Molly's Herbals

Lavender Oil

Information, Uses & Recipes

If you wish to purchase some Lavender Oil, click here




The information provided on this Ib site is provided for educational and reference purposes only. This does not constitute medical or professional advice, but rather sharing of information obtained from my research on the use of Lavender Oil. The information provided below is not intended to diagnose or prescribe. Please read of the full disclaimer at the bottom of this page

Properties: antidepressive, antibacterial, astringent, analgesic, antispasmodic, anticonvulsive, antimicrobial, carminative, deodorant, diuretic, parasiticidal, relaxing, vulnerary, tonic.

Traditionally used for: abscess, acne, allergies, alopecia, asthma, arthritis, athletes foot, bites including insects, boils, burns, colds, colic, coughs, cystitis , earache, nausea, respiratory infections, rheumatism, sunburn, sun stroke, useful for eczema and dermatitis. May be useful for the immuneand lymphatic system, it is a natural sedative and can be useful in labor. Could be effective for physiological symptoms anxiety, mood swings, fear, being extroverted or even introverted even paranoia.

Often used for the treatment stress and depression. Lavender has a calming and mood lifting effect. Lavender essential oil may work to calm a nervous or excited animal. In depressed or aggressive animals, lavender can be used to lift spirits and adjust attitudes. For these applications, the oil is used in aromatherapy. An open bottle of the oil can be waved under the animal's nostrils, or a few drops are put on a piece of cardboard that is placed near the animal's bedding, under a car seat, or on the outside of a travel carrier. The sweet aroma helps the animal (as Ill as his human guardian) to relax during an otherwise stressful experience.

If a goat (or any livestock) is being kept in a stall due to illness, place 4 drops of oil in three different places in the goat's stall three times a day. This helps with the depression of being sick and helps eliminate some of the stress. If the goat is not being kept in a stall, place two drops of oil on their muzzle, above their nose

A few drops of the essential oil could be added to some water and placed in a vaporizer (or a potpourri simmering pot) and used to treat coughs and respiratory infections. When emitted near the animal in a closed room, the vapor aids in opening respiratory passages and inhibiting bacterial reproduction in the lungs.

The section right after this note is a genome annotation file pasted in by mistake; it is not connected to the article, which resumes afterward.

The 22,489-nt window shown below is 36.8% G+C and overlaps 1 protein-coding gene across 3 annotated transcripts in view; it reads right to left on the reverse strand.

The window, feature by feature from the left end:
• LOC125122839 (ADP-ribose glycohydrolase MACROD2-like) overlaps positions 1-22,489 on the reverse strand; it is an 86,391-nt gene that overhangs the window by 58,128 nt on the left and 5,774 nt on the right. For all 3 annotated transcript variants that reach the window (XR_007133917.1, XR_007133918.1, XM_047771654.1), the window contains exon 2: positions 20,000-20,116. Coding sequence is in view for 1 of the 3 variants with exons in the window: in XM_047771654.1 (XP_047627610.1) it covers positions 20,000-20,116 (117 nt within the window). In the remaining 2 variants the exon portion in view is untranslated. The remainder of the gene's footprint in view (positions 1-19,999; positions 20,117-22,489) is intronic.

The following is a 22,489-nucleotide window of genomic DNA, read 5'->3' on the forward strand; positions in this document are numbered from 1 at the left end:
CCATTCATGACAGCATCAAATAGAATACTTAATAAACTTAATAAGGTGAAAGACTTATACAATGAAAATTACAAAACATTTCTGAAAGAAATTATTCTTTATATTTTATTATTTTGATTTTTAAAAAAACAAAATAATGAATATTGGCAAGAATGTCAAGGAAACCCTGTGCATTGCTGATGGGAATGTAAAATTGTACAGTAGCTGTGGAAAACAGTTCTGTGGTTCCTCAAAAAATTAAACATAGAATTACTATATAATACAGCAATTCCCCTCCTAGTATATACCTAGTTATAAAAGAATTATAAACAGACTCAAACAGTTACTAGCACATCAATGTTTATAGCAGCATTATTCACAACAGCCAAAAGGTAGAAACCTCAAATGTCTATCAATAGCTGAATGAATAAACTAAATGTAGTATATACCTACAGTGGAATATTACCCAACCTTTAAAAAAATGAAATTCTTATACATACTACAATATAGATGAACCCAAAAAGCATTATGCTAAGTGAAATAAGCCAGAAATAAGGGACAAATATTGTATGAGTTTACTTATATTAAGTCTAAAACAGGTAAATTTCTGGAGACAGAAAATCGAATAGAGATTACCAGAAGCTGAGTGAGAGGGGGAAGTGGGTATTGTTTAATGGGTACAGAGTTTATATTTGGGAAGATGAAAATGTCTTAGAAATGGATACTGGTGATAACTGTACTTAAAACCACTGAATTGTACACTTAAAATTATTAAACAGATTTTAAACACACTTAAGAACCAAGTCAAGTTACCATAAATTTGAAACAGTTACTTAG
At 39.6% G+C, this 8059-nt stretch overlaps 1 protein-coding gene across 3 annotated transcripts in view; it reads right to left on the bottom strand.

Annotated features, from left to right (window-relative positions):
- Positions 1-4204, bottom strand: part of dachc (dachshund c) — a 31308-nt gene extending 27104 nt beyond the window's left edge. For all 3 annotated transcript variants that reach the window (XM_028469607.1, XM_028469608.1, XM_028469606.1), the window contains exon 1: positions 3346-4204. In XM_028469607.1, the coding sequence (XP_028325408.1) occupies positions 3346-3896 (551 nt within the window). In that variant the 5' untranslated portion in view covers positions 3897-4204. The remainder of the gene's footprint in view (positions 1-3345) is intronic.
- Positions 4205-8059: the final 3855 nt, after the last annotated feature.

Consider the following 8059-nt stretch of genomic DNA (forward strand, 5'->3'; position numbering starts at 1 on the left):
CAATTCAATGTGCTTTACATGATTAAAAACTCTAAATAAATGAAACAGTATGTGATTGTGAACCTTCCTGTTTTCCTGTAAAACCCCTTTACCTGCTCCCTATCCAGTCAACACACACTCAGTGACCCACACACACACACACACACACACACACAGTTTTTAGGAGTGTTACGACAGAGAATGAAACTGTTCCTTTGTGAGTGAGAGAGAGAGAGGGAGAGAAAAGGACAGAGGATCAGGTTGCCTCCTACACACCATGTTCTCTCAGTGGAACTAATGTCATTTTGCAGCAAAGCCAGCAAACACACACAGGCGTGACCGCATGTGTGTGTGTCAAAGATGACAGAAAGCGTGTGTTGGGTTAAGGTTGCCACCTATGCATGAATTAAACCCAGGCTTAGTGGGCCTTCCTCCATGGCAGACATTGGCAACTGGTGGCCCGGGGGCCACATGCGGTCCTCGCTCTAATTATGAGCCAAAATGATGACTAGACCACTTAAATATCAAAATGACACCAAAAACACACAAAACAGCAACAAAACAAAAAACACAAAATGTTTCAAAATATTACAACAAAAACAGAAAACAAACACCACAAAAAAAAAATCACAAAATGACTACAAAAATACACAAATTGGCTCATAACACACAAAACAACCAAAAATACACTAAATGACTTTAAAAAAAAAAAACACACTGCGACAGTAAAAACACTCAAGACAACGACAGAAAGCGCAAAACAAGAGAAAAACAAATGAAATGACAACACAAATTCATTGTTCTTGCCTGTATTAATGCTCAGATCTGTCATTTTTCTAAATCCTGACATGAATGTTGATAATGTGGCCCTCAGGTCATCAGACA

Other uses for pets & people:

  • For joint inflammation, stiffness, or pain, 10 drops of lavender oil can be added to 1 ounce of carrier oil (apricot kernel, sweet almond or extra virgin olive oil). This mixture then can be liberally massaged into the affected area to bring relief.
  • Two to three drops added to a carrier oil and massaged into the temples or neck may alleviate a headache or migraine. It is best used at the first sign of the headache. The same mixture may also help relieve minor burns, scalds and sunburn.
  • For insect bites and stings, I apply Lavender oil directly to the effected area. If you are sensitive, you may wish to dilute the oil by putting 10 drops of oil in 1 ounce of carrier oil.
  • Apply 1 or 2 drops Lavender oil and Tea tree oil directly to cuts, scrapes, or scratches to aid in promoting healing.
  • Natural Disinfectant Spray: Combine the following in a spray bottle, shake and spray.
    • 2 cups water
    • 1/4 cup vinegar
    • 1/4 tsp. Tea Tree oil
    • 1/4 tsp. Lavender oil

Cautions & Comments: For external use only. The volatile oils contained in lavender can be very hard on the liver and kidneys of animals, so internal use of this herb is best avoided. Under no circumstances should the highly concentrated essential oil be ingested. The oil should not be used on the skin in undiluted form because it may cause irritation. Avoid using essential oils on cats. Click here for more info.

If you wish to purchase some Lavender Oil, click here

* Disclaimer: The products offered on this web site are not intended to diagnose, treat, cure, mitigate or prevent any disease.

The information and statements presented on this site have not been evaluated or approved by the Food and Drug Administration. The use of herbs and essential oil for the prevention, treatment, mitigation or cure of disease has not been approved by the FDA or USDA. We therefore make no claims to this effect.

We are not veterinarians or doctors. The information on this site is based on the traditional and historic use of herbs as well as personal experience and is provided for general reference and educational purposes only. It is not intended to diagnose, prescribe or promote any direct or implied health claims. This information is and products are not intended to replace professional veterinary and/or medical advice. You should not use this information to diagnose or treat any health problems or illnesses without consulting your vet and/or doctor. We present the products on this site and the information supplied here without guarantees, and we disclaim all liability in connection with the use of these products and/or information. Any person making the decision to act upon this information is responsible for investigating and understanding the effects of their own actions. Please read our Services and Conditions of Use and Limitation Of Liability policy.

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